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Linn and Johnson Counties account for 30 percent of Iowa’s confirmed cases of COVID-19, as the state’s total reaches 786


The Iowa Department of Public Health’s map of confirmed cases of COVID-19, April 4, 2020.

The Iowa Department of Public Health reported on Saturday that 87 more Iowans have tested positive for COVID-19, bringing the state’s total number of confirmed cases to 786.

• Black Hawk County, 1 middle age adult (41-60 years), 1 older adult (61-80 years)

• Bremer County, 1 adult (18-40 years)

• Clinton County, 1 adult (18-40 years)

• Dubuque County, 2 middle age adults (41-60 years)

• Grundy County, 1 middle age adult (41-60 years)

• Howard County, 1 adult (18-40 years)

• Iowa County, 1 adult (18-40 years)

• Jefferson County, 1 middle age adult (41-60 years)

• Johnson County, 7 adults (18-40 years), 5 middle age adults (41-60 years), 1 older adult (61-80 years)

• Keokuk County, 1 older adult (61-80 years)

• Lee County, 1 older adult (61-80 years)

• Linn County, 3 adults (18-40 years), 9 middle age adults (41-60 years), 6 older adults (61-80 years), 2 elderly adults (81+)

• Lyon County, 1 older adult (61-80 years)

• Mills County, 1 middle age adult (41-60 years)

• Muscatine County, 1 adult (18-40 years), 3 middle age adults (41-60 years), 1 elderly adult (81+)

• Plymouth County, 2 adults (18-40 years)

• Polk County, 1 adult (18-40 years), 4 middle age adults (41-60 years), 4 older adults (61-80 years)

• Pottawattamie County, 1 adult (18-40 years), 1 middle age adult (41-60 years)

• Scott County, 3 adults (18-40 years), 2 middle age adults (41-60 years), 2 elderly adults (81+)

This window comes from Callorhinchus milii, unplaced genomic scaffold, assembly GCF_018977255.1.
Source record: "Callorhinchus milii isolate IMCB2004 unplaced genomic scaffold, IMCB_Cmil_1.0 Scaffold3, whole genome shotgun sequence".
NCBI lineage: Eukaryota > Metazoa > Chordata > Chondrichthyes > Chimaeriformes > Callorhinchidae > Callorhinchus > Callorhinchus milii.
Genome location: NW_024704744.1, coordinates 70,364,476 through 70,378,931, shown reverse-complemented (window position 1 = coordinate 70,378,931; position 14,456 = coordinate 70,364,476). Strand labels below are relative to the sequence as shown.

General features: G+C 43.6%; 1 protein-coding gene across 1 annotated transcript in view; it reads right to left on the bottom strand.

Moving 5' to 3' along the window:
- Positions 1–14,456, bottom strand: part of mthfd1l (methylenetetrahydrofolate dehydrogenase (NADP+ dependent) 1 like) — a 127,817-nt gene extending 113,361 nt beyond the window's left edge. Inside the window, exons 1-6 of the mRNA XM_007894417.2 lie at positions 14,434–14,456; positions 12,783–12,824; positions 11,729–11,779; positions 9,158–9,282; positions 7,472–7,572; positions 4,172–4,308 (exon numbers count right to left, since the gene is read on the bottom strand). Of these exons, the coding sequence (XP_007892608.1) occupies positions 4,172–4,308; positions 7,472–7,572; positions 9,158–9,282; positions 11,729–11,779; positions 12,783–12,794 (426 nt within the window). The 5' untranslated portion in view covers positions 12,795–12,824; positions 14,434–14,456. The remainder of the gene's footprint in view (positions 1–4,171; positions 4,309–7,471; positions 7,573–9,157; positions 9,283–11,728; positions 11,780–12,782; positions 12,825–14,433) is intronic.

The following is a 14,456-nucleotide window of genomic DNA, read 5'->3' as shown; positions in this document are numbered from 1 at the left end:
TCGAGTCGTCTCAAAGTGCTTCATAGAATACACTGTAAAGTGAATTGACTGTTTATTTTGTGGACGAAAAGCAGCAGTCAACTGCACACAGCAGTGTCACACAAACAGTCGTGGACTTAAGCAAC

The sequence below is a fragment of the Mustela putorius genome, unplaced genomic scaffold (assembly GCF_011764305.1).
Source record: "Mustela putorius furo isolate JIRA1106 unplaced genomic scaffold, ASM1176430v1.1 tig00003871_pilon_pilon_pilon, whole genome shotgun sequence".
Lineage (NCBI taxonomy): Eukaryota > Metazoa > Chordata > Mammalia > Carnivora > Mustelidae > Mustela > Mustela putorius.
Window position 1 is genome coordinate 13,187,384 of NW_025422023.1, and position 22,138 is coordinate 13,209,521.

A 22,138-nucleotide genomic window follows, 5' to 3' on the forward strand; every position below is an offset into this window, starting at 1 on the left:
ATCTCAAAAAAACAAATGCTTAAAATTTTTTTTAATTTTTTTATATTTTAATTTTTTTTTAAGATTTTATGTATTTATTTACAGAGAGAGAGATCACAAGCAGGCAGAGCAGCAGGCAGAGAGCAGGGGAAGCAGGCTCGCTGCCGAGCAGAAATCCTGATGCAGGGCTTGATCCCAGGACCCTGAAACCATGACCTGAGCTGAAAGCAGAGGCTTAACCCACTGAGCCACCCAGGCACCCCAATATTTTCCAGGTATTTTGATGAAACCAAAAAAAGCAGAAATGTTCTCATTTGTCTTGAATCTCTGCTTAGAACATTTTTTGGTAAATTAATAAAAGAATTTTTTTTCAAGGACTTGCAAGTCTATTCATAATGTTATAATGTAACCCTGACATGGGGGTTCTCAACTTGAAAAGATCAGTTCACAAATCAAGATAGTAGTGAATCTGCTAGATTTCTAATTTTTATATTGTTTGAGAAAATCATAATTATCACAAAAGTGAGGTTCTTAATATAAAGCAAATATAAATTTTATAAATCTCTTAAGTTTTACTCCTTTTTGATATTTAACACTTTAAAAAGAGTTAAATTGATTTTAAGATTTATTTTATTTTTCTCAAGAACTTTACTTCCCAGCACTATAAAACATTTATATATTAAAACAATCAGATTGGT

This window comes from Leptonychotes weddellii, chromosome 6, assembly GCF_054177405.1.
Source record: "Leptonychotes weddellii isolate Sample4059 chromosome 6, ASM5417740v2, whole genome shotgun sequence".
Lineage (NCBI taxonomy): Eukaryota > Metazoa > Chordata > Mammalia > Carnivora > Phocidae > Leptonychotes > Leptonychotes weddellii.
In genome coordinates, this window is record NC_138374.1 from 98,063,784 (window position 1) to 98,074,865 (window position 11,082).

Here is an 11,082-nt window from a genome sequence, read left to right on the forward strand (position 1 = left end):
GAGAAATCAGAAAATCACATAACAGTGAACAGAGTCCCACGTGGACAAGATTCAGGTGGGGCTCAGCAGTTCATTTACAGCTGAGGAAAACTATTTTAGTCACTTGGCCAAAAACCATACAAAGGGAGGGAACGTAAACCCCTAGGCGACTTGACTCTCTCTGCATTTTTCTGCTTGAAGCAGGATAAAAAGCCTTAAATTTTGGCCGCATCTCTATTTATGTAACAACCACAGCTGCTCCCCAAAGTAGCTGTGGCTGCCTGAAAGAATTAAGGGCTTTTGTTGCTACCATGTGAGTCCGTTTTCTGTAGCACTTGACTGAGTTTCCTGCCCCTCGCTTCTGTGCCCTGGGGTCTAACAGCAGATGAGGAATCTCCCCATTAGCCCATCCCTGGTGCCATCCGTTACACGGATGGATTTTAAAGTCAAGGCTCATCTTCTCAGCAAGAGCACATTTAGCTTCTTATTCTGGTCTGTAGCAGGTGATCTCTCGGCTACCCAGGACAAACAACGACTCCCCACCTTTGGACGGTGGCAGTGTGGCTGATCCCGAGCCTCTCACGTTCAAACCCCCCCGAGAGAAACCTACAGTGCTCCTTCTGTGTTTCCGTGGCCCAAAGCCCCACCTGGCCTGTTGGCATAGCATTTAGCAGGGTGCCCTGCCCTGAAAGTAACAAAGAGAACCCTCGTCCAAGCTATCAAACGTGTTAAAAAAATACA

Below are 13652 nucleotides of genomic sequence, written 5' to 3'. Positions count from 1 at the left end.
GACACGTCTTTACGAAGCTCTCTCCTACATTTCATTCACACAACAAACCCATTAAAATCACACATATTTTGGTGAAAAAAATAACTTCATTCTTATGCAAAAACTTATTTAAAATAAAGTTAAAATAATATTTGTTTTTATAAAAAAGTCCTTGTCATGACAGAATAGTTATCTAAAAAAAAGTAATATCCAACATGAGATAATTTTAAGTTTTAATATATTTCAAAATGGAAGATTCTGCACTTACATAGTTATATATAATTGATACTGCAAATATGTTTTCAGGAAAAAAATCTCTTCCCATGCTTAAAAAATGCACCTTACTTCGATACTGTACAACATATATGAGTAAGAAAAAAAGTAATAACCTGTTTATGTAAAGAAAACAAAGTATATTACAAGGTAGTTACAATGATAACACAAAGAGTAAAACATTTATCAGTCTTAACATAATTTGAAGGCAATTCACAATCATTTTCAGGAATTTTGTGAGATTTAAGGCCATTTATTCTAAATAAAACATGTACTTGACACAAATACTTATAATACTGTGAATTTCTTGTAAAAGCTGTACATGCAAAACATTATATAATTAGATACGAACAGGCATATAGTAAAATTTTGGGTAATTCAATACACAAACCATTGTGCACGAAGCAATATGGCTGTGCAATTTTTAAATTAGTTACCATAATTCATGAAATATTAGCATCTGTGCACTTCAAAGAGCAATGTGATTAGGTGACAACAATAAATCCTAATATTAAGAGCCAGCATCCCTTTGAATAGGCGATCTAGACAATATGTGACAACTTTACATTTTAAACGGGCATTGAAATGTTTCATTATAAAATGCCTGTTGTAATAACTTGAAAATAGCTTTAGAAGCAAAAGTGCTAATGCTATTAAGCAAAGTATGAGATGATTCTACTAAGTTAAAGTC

• Sioux County, 1 adult (18-40 years), 1 older adult (41-60 years)

• Tama County, 1 adult (18-40 years), 2 older adults (61-80 years), 4 elderly adults (81+)

• Van Buren County, 1 older adult (41-60 years)

• Warren County, 1 elderly adult (81+)

• Washington County, 1 adult (18-40 years), 1 middle age adult (41-60 years), 2 older adults (61-80 years)

Linn County and Johnson County saw the biggest increase in the number of infected residents in the new report. Linn had 20 new cases, bringing its total to 139. Johnson’s 13 new cases mean 96 of its residents have tested positive for the virus.

The two counties make up about 12 percent of the state’s total population, but account for approximately 30 percent of the current number of confirmed cases of COVID-19 in Iowa.

IDPH planning documents divide the state into six regions based on “patterns of healthcare utilization,” IDPH Medical Director Dr. Caitlin Pedati explained on Thursday. Because Linn County hospitals tend to draw out-of-county patients from northeast Iowa and Johnson County hospitals tend to draw out-of-county patients from southeast Iowa, IDPH puts the two counties into different regions for planning purposes. IDPH guidelines mean data about the rate of infection and severity of the virus in the two counties are analyzed separately as part of the department’s standard practice, despite the fact the two counties are closely linked in how their residents live and work.

On Saturday, IDPH also reported another three Iowans have died from COVID-19. Two of the deceased were between the ages of 61 and 80; one lived in Linn County, the other lived in Polk County. The third individual was a resident of Henry County, between the ages of 41 and 60.

The newly reported deaths bring the state’s total of COVID-19 fatalities to 14. Five of the deceased have been residents of Linn County.


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